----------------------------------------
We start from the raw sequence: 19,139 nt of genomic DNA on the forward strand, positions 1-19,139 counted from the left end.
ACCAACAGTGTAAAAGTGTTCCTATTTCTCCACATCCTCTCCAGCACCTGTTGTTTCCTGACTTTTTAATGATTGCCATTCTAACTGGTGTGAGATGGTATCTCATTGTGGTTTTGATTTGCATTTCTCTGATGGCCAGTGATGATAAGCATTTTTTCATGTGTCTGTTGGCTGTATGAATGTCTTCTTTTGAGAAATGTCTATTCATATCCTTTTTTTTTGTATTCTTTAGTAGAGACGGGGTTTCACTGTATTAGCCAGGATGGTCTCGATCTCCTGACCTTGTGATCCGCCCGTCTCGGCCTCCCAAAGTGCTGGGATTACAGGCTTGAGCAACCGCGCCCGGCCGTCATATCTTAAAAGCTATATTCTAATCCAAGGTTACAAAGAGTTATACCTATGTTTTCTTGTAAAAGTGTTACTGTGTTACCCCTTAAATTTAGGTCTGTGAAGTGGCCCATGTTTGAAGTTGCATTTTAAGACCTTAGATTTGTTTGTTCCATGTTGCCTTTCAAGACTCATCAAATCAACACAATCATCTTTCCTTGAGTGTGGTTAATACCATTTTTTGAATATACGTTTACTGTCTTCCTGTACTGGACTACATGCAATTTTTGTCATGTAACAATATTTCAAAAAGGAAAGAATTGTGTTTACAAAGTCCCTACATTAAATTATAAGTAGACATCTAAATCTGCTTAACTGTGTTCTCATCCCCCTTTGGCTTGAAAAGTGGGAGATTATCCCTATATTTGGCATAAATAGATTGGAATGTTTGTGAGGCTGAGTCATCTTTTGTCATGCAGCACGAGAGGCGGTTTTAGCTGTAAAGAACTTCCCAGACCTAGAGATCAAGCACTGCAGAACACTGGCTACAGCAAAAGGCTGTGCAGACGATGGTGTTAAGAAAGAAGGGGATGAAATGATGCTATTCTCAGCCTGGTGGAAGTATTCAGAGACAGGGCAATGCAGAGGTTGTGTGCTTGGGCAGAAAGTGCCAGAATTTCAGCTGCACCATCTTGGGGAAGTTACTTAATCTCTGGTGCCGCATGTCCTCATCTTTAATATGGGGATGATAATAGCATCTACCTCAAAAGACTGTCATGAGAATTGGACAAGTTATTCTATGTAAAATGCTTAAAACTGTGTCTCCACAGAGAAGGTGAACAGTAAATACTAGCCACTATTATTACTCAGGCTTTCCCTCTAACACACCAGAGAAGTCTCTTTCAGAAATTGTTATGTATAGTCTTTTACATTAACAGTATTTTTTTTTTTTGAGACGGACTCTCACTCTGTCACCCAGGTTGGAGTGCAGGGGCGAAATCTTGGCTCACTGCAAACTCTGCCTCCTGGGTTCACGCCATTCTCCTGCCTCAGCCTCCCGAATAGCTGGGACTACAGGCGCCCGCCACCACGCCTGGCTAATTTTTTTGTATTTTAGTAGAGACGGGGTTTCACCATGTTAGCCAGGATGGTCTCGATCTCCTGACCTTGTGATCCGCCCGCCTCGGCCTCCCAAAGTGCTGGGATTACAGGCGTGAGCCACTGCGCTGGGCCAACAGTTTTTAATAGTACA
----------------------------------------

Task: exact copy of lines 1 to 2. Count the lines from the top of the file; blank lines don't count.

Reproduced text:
We start from the raw sequence: 19,139 nt of genomic DNA on the forward strand, positions 1-19,139 counted from the left end.
ACCAACAGTGTAAAAGTGTTCCTATTTCTCCACATCCTCTCCAGCACCTGTTGTTTCCTGACTTTTTAATGATTGCCATTCTAACTGGTGTGAGATGGTATCTCATTGTGGTTTTGATTTGCATTTCTCTGATGGCCAGTGATGATAAGCATTTTTTCATGTGTCTGTTGGCTGTATGAATGTCTTCTTTTGAGAAATGTCTATTCATATCCTTTTTTTTTGTATTCTTTAGTAGAGACGGGGTTTCACTGTATTAGCCAGGATGGTCTCGATCTCCTGACCTTGTGATCCGCCCGTCTCGGCCTCCCAAAGTGCTGGGATTACAGGCTTGAGCAACCGCGCCCGGCCGTCATATCTTAAAAGCTATATTCTAATCCAAGGTTACAAAGAGTTATACCTATGTTTTCTTGTAAAAGTGTTACTGTGTTACCCCTTAAATTTAGGTCTGTGAAGTGGCCCATGTTTGAAGTTGCATTTTAAGACCTTAGATTTGTTTGTTCCATGTTGCCTTTCAAGACTCATCAAATCAACACAATCATCTTTCCTTGAGTGTGGTTAATACCATTTTTTGAATATACGTTTACTGTCTTCCTGTACTGGACTACATGCAATTTTTGTCATGTAACAATATTTCAAAAAGGAAAGAATTGTGTTTACAAAGTCCCTACATTAAATTATAAGTAGACATCTAAATCTGCTTAACTGTGTTCTCATCCCCCTTTGGCTTGAAAAGTGGGAGATTATCCCTATATTTGGCATAAATAGATTGGAATGTTTGTGAGGCTGAGTCATCTTTTGTCATGCAGCACGAGAGGCGGTTTTAGCTGTAAAGAACTTCCCAGACCTAGAGATCAAGCACTGCAGAACACTGGCTACAGCAAAAGGCTGTGCAGACGATGGTGTTAAGAAAGAAGGGGATGAAATGATGCTATTCTCAGCCTGGTGGAAGTATTCAGAGACAGGGCAATGCAGAGGTTGTGTGCTTGGGCAGAAAGTGCCAGAATTTCAGCTGCACCATCTTGGGGAAGTTACTTAATCTCTGGTGCCGCATGTCCTCATCTTTAATATGGGGATGATAATAGCATCTACCTCAAAAGACTGTCATGAGAATTGGACAAGTTATTCTATGTAAAATGCTTAAAACTGTGTCTCCACAGAGAAGGTGAACAGTAAATACTAGCCACTATTATTACTCAGGCTTTCCCTCTAACACACCAGAGAAGTCTCTTTCAGAAATTGTTATGTATAGTCTTTTACATTAACAGTATTTTTTTTTTTTGAGACGGACTCTCACTCTGTCACCCAGGTTGGAGTGCAGGGGCGAAATCTTGGCTCACTGCAAACTCTGCCTCCTGGGTTCACGCCATTCTCCTGCCTCAGCCTCCCGAATAGCTGGGACTACAGGCGCCCGCCACCACGCCTGGCTAATTTTTTTGTATTTTAGTAGAGACGGGGTTTCACCATGTTAGCCAGGATGGTCTCGATCTCCTGACCTTGTGATCCGCCCGCCTCGGCCTCCCAAAGTGCTGGGATTACAGGCGTGAGCCACTGCGCTGGGCCAACAGTTTTTAATAGTACA